The currents that run through this system interact with each other and every obstacle in their way such as coastlines, islands, reefs, and drop-offs, canyons and ocean floor contours. The results are up-wellings, eddies and current lines all of which have temperature breaks. The faster the current the greater the temperature difference over a short distance should occur. The shorter the distance and the greater the temperature change the more solid the wall becomes to bait fish and the more likely hunting predators will be along them. Indeed on the other hand when there is little or no current there is little change in temperature over distance and the fishing is generally poor.
By looking at the diagram you can now start to recognise several areas that will have temperature changes and thus worth fishing. Lets finally do some basic research by looking at the chart in detail.
Where the inshore tidal waters meet the offshore water is worth looking at. These currents generally move at different speeds and often in opposite directions. By looking south of the estuary there is an area that funnels the inshore and offshore water between the mainland and the continental shelf. The current here would be raging and if the weather is not perfect, quite likely to be very rough.
The reef looks perfect for finding sports and game fish. At the northern end there would be up-welling from the canyon and eddies around the top of the Island. The island itself would be a refuge for baitfish around which predators would be lurking. The eastern side of the island would be worth trying as it very close to the shelf. Fish it by trolling, zigzagging between the island and the shelf from north to south, assuming that the current is coming from the north.
Trolling down current will generally result in more fish being raised and will also result in a better hook-up rate, as billfish naturally feed on bait coming down current. By zigzagging down current you will cover more temperature and depth ranges plus you will stay in a given area much longer than you would by steaming with the current. Once you have completed the run, return to the top of the troll by going straight into the current to get you back into position as quickly as possible. Of course if you find action or get a strike you should stay in that area. If you're fishing for bream, you don't pull up the anchor and go to a different spot every time you get a bite or a hook up. It's the same when trolling lures, if you get a bite you've found the fish! Stay there! All predatory fish are pack animals, if you've found one you've more than likely found more.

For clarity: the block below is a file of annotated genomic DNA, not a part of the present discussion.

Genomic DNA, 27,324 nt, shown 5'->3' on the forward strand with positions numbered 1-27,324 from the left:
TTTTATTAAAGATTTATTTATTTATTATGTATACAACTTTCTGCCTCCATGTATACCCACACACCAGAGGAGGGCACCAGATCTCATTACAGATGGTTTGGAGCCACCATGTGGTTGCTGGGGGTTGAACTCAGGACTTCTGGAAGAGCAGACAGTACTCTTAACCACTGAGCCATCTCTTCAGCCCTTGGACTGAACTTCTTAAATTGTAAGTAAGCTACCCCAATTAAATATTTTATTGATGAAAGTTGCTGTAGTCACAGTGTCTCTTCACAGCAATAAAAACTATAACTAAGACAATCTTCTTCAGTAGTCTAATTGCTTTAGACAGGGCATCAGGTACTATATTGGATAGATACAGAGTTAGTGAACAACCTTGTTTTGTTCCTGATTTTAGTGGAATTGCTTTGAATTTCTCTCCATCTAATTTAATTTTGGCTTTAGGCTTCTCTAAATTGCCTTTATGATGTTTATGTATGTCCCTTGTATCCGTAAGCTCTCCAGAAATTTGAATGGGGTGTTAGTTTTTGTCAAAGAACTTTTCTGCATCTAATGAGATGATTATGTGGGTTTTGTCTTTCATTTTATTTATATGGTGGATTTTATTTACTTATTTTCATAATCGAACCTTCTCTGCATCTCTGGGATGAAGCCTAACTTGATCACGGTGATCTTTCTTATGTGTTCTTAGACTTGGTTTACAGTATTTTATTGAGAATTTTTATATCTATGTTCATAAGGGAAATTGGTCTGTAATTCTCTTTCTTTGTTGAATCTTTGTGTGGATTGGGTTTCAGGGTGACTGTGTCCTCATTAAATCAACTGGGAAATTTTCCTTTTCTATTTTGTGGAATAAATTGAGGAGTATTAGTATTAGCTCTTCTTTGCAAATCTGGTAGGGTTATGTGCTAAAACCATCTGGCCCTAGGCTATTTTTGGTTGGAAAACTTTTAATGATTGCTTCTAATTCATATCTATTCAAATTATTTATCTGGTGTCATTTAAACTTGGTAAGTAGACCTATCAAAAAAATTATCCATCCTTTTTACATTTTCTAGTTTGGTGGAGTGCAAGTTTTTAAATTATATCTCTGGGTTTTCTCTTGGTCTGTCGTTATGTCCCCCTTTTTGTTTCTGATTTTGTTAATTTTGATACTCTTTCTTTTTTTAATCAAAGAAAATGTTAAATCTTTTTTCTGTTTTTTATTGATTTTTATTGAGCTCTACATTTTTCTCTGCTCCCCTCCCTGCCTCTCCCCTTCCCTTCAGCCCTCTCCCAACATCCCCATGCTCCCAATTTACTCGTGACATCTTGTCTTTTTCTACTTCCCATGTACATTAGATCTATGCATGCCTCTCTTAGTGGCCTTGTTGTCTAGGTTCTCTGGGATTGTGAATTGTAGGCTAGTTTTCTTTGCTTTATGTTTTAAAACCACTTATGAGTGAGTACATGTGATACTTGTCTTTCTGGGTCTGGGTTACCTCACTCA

It would certainly be worth concentrating on the eddies and up-welling formed by the canyons, however they may not be easy to find as they be quite some distance down current before they reach the surface and in some instances they may even be up current.
The island looks like it should be worth fishing but under the prevailing conditions it has neither meeting of currents around it nor any major contours. It is unlikely that the area would be worth concentrating on. If the oceanic current moved closer to it then possibly it would be worth a look.
There's lots more to being a successful sports and game fisherman than temperature breaks, but understanding them and their importance is an important piece in putting the great and exciting jigsaw puzzle of Blue Water Fishing all together. There are signs everywhere, all you have to do is learn how to read and understand them.